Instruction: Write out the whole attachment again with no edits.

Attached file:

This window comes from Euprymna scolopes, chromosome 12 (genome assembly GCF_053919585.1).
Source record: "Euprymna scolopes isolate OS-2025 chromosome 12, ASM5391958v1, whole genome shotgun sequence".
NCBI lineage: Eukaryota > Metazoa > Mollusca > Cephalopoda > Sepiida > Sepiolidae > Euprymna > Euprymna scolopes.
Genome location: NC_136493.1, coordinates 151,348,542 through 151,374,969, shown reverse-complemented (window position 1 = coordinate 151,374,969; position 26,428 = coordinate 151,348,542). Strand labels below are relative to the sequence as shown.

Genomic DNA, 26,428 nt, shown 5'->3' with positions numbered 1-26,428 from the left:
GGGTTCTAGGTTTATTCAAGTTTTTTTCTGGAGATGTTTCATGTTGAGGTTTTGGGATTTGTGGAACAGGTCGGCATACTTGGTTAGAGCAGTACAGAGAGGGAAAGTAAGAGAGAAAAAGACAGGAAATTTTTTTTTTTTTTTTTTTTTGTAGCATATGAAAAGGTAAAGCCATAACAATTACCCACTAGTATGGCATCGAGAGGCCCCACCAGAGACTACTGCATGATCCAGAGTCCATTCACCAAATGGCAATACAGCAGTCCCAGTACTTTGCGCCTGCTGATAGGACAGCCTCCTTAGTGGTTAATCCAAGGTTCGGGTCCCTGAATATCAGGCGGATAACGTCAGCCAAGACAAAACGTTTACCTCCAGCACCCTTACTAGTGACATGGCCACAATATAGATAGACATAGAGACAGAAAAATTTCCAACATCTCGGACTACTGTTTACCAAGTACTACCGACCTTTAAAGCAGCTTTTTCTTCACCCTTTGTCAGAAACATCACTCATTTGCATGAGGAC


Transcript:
This window comes from Euprymna scolopes, chromosome 12 (genome assembly GCF_053919585.1).
Source record: "Euprymna scolopes isolate OS-2025 chromosome 12, ASM5391958v1, whole genome shotgun sequence".
NCBI lineage: Eukaryota > Metazoa > Mollusca > Cephalopoda > Sepiida > Sepiolidae > Euprymna > Euprymna scolopes.
Genome location: NC_136493.1, coordinates 151,348,542 through 151,374,969, shown reverse-complemented (window position 1 = coordinate 151,374,969; position 26,428 = coordinate 151,348,542). Strand labels below are relative to the sequence as shown.

Genomic DNA, 26,428 nt, shown 5'->3' with positions numbered 1-26,428 from the left:
GGGTTCTAGGTTTATTCAAGTTTTTTTCTGGAGATGTTTCATGTTGAGGTTTTGGGATTTGTGGAACAGGTCGGCATACTTGGTTAGAGCAGTACAGAGAGGGAAAGTAAGAGAGAAAAAGACAGGAAATTTTTTTTTTTTTTTTTTTTTGTAGCATATGAAAAGGTAAAGCCATAACAATTACCCACTAGTATGGCATCGAGAGGCCCCACCAGAGACTACTGCATGATCCAGAGTCCATTCACCAAATGGCAATACAGCAGTCCCAGTACTTTGCGCCTGCTGATAGGACAGCCTCCTTAGTGGTTAATCCAAGGTTCGGGTCCCTGAATATCAGGCGGATAACGTCAGCCAAGACAAAACGTTTACCTCCAGCACCCTTACTAGTGACATGGCCACAATATAGATAGACATAGAGACAGAAAAATTTCCAACATCTCGGACTACTGTTTACCAAGTACTACCGACCTTTAAAGCAGCTTTTTCTTCACCCTTTGTCAGAAACATCACTCATTTGCATGAGGAC